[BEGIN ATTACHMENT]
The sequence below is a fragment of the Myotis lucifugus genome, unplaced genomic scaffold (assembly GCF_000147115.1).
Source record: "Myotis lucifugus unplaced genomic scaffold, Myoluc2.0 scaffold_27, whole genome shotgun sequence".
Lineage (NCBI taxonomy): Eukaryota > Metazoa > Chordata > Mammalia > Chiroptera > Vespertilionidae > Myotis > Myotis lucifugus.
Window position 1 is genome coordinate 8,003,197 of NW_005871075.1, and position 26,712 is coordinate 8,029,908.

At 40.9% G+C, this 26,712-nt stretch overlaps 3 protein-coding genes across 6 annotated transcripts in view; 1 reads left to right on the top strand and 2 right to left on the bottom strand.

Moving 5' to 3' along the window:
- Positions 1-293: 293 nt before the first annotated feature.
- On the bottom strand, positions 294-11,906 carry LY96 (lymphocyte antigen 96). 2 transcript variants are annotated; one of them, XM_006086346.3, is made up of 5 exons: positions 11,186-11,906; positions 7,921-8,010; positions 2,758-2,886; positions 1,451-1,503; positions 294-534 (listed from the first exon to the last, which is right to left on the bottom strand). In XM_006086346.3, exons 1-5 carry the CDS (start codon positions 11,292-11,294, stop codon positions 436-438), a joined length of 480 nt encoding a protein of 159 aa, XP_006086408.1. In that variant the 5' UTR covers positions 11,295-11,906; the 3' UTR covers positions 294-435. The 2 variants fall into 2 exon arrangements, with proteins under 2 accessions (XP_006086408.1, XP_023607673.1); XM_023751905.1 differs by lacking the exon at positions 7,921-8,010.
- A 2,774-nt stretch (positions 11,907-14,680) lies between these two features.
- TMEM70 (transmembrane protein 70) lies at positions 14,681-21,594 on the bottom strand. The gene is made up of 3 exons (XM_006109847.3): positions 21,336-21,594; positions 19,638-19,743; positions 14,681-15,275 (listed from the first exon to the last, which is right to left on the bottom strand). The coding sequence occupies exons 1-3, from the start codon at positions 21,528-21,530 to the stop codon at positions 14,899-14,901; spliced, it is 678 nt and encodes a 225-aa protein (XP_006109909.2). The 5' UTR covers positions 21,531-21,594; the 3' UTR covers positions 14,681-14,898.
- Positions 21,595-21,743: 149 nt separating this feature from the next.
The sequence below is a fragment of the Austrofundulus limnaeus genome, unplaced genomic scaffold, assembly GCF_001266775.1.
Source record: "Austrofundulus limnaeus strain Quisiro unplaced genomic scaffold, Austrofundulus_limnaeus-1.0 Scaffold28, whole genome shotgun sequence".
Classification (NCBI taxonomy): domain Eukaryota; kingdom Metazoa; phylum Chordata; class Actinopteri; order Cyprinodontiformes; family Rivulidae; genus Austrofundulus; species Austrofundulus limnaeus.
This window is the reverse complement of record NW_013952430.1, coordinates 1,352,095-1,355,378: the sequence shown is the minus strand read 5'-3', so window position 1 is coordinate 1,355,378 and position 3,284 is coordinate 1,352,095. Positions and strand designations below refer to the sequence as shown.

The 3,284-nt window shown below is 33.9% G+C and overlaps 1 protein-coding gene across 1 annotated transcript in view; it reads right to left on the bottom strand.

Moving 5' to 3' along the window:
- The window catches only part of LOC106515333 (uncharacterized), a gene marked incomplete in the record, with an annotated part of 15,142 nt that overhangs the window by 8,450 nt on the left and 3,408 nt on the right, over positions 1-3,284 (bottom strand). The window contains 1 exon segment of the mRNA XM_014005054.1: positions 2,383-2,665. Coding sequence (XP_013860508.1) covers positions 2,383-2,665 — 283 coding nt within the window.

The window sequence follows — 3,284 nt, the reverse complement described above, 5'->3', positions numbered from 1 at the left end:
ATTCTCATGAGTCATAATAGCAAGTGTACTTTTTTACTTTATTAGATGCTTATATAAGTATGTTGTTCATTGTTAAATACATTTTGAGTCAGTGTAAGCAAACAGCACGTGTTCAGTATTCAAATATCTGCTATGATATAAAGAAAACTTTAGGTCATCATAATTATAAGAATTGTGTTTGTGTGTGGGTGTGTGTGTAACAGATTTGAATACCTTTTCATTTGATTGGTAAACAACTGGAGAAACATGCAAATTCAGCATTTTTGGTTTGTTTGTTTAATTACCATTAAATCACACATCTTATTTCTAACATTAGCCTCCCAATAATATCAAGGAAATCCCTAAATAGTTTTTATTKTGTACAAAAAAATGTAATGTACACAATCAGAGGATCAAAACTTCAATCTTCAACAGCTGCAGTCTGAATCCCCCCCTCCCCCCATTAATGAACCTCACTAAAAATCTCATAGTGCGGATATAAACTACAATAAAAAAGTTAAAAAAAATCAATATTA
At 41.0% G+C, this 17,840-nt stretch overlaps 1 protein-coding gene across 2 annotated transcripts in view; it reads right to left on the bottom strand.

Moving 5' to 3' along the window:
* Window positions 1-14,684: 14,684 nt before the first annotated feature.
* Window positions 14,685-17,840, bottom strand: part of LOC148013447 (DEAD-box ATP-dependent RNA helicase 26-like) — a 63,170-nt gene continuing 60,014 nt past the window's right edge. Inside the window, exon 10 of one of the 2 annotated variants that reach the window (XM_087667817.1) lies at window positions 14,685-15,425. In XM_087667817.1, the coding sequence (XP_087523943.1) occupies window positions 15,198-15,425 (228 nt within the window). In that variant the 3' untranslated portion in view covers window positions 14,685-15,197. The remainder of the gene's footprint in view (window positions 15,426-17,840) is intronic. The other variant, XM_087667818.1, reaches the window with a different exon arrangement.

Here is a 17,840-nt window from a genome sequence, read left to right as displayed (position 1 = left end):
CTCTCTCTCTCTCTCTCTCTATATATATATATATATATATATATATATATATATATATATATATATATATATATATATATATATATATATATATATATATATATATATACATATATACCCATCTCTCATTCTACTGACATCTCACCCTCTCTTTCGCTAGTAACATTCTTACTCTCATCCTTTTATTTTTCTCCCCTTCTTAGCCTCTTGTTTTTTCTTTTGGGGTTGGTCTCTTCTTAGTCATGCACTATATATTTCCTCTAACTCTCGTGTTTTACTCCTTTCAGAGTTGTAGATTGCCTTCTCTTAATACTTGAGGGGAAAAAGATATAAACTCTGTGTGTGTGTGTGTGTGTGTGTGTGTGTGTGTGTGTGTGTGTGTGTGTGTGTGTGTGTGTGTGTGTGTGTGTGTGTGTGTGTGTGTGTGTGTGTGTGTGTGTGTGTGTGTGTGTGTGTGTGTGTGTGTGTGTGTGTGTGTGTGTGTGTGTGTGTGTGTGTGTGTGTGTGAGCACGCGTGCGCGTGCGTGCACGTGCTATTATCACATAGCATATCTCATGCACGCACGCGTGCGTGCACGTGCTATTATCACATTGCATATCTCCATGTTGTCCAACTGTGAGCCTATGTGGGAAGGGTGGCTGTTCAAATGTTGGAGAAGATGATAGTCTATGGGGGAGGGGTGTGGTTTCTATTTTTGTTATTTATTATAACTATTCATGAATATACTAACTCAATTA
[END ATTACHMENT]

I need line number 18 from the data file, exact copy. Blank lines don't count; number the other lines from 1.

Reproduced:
- The window catches only part of LOC106515333 (uncharacterized), a gene marked incomplete in the record, with an annotated part of 15,142 nt that overhangs the window by 8,450 nt on the left and 3,408 nt on the right, over positions 1-3,284 (bottom strand). The window contains 1 exon segment of the mRNA XM_014005054.1: positions 2,383-2,665. Coding sequence (XP_013860508.1) covers positions 2,383-2,665 — 283 coding nt within the window.